Date of Graduation


Document Type


Degree Type



Statler College of Engineering and Mineral Resources


Mechanical and Aerospace Engineering

Committee Chair

Xueyan Song

Committee Co-Chair

Ever J Barbero

Committee Member

Daneesh Simien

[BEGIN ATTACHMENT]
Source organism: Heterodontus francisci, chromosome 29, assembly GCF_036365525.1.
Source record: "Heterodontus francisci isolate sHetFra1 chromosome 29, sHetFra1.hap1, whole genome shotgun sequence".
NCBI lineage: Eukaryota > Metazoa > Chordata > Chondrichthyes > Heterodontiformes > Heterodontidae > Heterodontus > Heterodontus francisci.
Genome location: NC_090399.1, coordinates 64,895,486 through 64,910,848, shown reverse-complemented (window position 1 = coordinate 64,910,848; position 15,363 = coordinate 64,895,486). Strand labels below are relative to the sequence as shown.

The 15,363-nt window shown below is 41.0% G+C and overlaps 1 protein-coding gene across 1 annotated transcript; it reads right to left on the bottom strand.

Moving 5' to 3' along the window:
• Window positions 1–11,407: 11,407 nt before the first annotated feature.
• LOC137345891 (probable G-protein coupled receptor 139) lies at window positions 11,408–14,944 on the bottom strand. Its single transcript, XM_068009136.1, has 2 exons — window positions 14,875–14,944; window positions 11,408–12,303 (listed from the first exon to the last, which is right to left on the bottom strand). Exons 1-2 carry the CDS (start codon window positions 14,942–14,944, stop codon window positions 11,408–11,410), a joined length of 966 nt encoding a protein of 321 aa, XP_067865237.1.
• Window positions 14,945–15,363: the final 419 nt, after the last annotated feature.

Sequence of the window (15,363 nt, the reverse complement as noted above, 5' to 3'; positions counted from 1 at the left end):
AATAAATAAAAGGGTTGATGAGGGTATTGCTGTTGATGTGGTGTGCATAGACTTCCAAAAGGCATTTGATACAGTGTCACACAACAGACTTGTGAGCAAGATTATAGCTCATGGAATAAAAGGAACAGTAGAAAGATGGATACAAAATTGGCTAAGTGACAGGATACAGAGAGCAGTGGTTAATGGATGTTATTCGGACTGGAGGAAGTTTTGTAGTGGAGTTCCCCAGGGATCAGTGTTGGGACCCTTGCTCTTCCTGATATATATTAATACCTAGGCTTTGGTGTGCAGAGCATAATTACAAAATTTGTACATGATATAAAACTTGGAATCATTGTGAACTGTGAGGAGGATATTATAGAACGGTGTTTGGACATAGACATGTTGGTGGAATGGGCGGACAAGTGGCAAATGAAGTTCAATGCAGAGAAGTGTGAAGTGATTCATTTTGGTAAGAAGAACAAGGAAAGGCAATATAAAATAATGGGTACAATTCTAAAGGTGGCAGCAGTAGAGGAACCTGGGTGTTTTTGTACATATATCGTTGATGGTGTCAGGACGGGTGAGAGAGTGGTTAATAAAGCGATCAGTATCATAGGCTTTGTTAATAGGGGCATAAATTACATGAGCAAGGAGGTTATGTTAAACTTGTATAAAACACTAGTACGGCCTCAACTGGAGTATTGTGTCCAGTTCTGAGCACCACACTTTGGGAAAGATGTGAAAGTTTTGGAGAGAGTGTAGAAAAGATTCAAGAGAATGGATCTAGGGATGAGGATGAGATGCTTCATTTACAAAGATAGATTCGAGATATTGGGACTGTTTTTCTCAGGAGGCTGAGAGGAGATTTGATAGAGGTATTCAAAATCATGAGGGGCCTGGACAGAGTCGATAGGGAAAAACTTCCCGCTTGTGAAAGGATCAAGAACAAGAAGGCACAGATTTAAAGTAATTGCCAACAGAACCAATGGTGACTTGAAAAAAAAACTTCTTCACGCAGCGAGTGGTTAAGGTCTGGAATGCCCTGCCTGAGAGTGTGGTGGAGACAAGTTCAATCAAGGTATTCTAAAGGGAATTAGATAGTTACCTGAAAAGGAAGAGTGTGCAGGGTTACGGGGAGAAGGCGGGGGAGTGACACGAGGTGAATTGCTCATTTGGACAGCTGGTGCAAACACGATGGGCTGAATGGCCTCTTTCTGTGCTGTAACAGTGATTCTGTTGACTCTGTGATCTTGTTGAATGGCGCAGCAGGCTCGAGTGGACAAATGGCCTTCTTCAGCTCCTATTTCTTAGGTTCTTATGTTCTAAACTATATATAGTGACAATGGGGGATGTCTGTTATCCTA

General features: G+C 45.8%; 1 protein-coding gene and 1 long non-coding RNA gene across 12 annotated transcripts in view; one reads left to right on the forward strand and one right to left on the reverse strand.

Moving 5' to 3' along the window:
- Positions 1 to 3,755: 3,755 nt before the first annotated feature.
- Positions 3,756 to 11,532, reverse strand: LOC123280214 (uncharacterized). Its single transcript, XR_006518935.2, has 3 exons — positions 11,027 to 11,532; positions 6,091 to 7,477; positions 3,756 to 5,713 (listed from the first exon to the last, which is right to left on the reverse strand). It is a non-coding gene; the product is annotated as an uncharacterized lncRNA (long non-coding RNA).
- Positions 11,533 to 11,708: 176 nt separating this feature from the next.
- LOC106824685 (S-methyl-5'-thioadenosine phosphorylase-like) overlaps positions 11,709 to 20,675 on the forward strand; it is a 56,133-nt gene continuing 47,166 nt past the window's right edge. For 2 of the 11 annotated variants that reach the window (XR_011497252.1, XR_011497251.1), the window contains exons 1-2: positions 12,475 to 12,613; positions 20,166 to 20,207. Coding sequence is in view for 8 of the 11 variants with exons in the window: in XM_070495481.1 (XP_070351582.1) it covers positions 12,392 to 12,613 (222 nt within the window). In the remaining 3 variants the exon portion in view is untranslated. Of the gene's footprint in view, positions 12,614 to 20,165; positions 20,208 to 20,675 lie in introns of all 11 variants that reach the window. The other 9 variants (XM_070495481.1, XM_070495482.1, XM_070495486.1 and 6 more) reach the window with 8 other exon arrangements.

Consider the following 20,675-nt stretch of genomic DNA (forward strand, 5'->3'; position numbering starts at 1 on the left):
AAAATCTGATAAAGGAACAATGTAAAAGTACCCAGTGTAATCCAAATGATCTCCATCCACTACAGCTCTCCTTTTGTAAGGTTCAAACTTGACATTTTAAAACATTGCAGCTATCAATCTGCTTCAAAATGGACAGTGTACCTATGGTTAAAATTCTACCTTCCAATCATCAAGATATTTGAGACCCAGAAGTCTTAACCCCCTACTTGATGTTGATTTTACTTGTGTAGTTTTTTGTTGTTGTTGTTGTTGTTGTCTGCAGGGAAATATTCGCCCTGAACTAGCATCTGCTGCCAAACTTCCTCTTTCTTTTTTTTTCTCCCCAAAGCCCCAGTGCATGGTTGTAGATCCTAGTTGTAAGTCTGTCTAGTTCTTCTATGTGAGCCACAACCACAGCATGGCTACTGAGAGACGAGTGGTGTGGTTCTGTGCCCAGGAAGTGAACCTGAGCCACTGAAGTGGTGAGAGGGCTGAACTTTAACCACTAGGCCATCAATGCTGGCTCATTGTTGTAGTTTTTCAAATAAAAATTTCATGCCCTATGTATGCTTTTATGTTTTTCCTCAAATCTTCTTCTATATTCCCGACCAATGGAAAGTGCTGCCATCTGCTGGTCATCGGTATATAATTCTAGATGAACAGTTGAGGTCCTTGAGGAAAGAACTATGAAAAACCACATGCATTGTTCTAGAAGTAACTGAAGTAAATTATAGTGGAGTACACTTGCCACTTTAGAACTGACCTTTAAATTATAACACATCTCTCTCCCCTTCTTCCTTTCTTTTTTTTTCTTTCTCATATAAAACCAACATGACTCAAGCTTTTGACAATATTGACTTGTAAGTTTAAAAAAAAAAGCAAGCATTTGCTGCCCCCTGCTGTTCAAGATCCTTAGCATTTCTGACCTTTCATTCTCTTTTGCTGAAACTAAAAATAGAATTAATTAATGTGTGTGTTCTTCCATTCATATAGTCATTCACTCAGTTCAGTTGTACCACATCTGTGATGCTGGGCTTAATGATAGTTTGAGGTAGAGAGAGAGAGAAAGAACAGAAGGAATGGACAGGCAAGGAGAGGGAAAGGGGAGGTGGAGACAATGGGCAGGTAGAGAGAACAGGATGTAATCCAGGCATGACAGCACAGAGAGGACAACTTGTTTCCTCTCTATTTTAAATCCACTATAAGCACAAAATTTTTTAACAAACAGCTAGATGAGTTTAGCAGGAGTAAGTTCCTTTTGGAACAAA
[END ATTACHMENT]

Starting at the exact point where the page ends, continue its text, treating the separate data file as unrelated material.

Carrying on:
Power plants, turbine engines, automobiles and air conditioning, among others, release enormous amounts of heat into the environment, thereby wasting vast amounts of thermal energy. The typical U.S. power plant is only about 33% efficient, using three units of fuel to produce one unit of electricity. The rest is released as waste heat into the atmosphere. In standard diesel-powered vehicles, up to 65% of the fuel is lost as waste heat, which is rejected through the cooling and exhaust systems at temperatures up to 900°C. A potential way to improve the sustainability of our energy infrastructure and electricity base is through waste heat recovery using solid state thermoelectric power generators, which can directly convert temperature differentials into electrical power. Oxide materials, such as newly-developed nontoxic Ca3Co 4O9, are particularly promising for thermoelectric applications because of their relatively high stability, even at high temperatures in air. The main challenge for enabling oxide thermoelectric materials is to improve their conversion efficiency, which is currently lower than that of conventional, low temperature thermoelectric materials. The conversion efficiency is usually evaluated by the dimensionless figure-of-merit ZT = S2T/rhokappa, where S, T, rho and kappa are Seebeck coefficient (or thermoelectric power), absolute temperature, electrical resistivity, and thermal conductivity, respectively.;The main purpose of this project is to optimize the synthesis condition for powder precursor and pelletizing condition for bulk ceramic, to obtain the pure Ca3Co4O9 with high energy conversion efficiency. In the meanwhile, for practical applications, it is essential to understand the thermal stability of sintered Ca3Co4O 9 materials in air, the formation of other cobaltite Ca-Co-O phases, and their property and structure evolution upon long term high temperature annealing and over-heating above the reported Ca3Co4O 9 decomposition temperature of 926°C, as indicated in the CaO-CoO phase diagram. In details, the following is studied in this thesis: (1) Effect of calcinations temperature for the precursor powders on the thermoelectric properties of Ca3Co4O9; (2) Anisotropic thermoelectric properties in a misfit-layered calcium cobaltite affected by the conditions of pellets preparation. (3) Nanostructure and thermoelectric properties evolution of polycrystal Ca3Co4O9 upon over-heating condition.;The above study will be instrumental for fabricating the polycrystal Ca3Co4O9 with optimized microstructure and enhanced thermoelectric properties. Upon the completion of the microstructure and properties optimization of pure polycrystal Ca3Co4O 9, investigation will be carried out to further improve the thermoelectric performance of Ca3Co4O9 through doping impurity and engineering the nanostructure.